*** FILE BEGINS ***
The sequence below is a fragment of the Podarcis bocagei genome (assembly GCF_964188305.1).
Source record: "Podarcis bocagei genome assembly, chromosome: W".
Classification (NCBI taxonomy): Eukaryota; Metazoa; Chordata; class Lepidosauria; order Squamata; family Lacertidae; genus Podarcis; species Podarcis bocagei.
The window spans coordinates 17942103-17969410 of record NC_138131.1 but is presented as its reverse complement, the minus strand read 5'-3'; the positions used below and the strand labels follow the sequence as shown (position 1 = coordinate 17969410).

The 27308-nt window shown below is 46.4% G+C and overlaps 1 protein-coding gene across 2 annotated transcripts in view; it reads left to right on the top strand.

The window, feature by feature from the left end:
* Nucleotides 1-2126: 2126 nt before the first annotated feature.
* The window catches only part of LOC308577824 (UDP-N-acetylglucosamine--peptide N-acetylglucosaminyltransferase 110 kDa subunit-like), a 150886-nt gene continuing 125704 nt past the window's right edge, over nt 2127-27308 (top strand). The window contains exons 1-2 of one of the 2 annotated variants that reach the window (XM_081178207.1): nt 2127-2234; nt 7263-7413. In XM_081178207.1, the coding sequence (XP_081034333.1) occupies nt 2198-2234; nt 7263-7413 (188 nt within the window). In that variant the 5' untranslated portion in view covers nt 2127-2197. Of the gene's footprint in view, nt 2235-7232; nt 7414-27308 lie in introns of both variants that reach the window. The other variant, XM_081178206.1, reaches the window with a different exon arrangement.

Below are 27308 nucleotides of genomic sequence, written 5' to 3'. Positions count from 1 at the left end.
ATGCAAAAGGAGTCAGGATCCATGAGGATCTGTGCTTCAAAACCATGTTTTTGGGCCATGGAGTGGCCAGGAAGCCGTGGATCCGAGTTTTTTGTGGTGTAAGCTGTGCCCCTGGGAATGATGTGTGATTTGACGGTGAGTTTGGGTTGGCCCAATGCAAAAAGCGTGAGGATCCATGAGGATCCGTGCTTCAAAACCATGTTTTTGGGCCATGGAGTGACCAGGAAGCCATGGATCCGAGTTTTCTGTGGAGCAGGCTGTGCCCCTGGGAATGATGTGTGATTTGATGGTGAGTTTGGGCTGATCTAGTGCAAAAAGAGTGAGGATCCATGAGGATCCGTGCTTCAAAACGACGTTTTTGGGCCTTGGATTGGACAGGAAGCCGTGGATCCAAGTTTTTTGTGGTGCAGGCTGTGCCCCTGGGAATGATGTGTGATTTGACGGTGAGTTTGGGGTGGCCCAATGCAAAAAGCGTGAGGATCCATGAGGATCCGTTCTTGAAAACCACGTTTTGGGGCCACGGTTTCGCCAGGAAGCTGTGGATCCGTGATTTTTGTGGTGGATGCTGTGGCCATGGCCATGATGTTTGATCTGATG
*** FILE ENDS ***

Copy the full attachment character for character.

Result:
The sequence below is a fragment of the Podarcis bocagei genome (assembly GCF_964188305.1).
Source record: "Podarcis bocagei genome assembly, chromosome: W".
Classification (NCBI taxonomy): Eukaryota; Metazoa; Chordata; class Lepidosauria; order Squamata; family Lacertidae; genus Podarcis; species Podarcis bocagei.
The window spans coordinates 17942103-17969410 of record NC_138131.1 but is presented as its reverse complement, the minus strand read 5'-3'; the positions used below and the strand labels follow the sequence as shown (position 1 = coordinate 17969410).

The 27308-nt window shown below is 46.4% G+C and overlaps 1 protein-coding gene across 2 annotated transcripts in view; it reads left to right on the top strand.

The window, feature by feature from the left end:
* Nucleotides 1-2126: 2126 nt before the first annotated feature.
* The window catches only part of LOC308577824 (UDP-N-acetylglucosamine--peptide N-acetylglucosaminyltransferase 110 kDa subunit-like), a 150886-nt gene continuing 125704 nt past the window's right edge, over nt 2127-27308 (top strand). The window contains exons 1-2 of one of the 2 annotated variants that reach the window (XM_081178207.1): nt 2127-2234; nt 7263-7413. In XM_081178207.1, the coding sequence (XP_081034333.1) occupies nt 2198-2234; nt 7263-7413 (188 nt within the window). In that variant the 5' untranslated portion in view covers nt 2127-2197. Of the gene's footprint in view, nt 2235-7232; nt 7414-27308 lie in introns of both variants that reach the window. The other variant, XM_081178206.1, reaches the window with a different exon arrangement.

Below are 27308 nucleotides of genomic sequence, written 5' to 3'. Positions count from 1 at the left end.
ATGCAAAAGGAGTCAGGATCCATGAGGATCTGTGCTTCAAAACCATGTTTTTGGGCCATGGAGTGGCCAGGAAGCCGTGGATCCGAGTTTTTTGTGGTGTAAGCTGTGCCCCTGGGAATGATGTGTGATTTGACGGTGAGTTTGGGTTGGCCCAATGCAAAAAGCGTGAGGATCCATGAGGATCCGTGCTTCAAAACCATGTTTTTGGGCCATGGAGTGACCAGGAAGCCATGGATCCGAGTTTTCTGTGGAGCAGGCTGTGCCCCTGGGAATGATGTGTGATTTGATGGTGAGTTTGGGCTGATCTAGTGCAAAAAGAGTGAGGATCCATGAGGATCCGTGCTTCAAAACGACGTTTTTGGGCCTTGGATTGGACAGGAAGCCGTGGATCCAAGTTTTTTGTGGTGCAGGCTGTGCCCCTGGGAATGATGTGTGATTTGACGGTGAGTTTGGGGTGGCCCAATGCAAAAAGCGTGAGGATCCATGAGGATCCGTTCTTGAAAACCACGTTTTGGGGCCACGGTTTCGCCAGGAAGCTGTGGATCCGTGATTTTTGTGGTGGATGCTGTGGCCATGGCCATGATGTTTGATCTGATG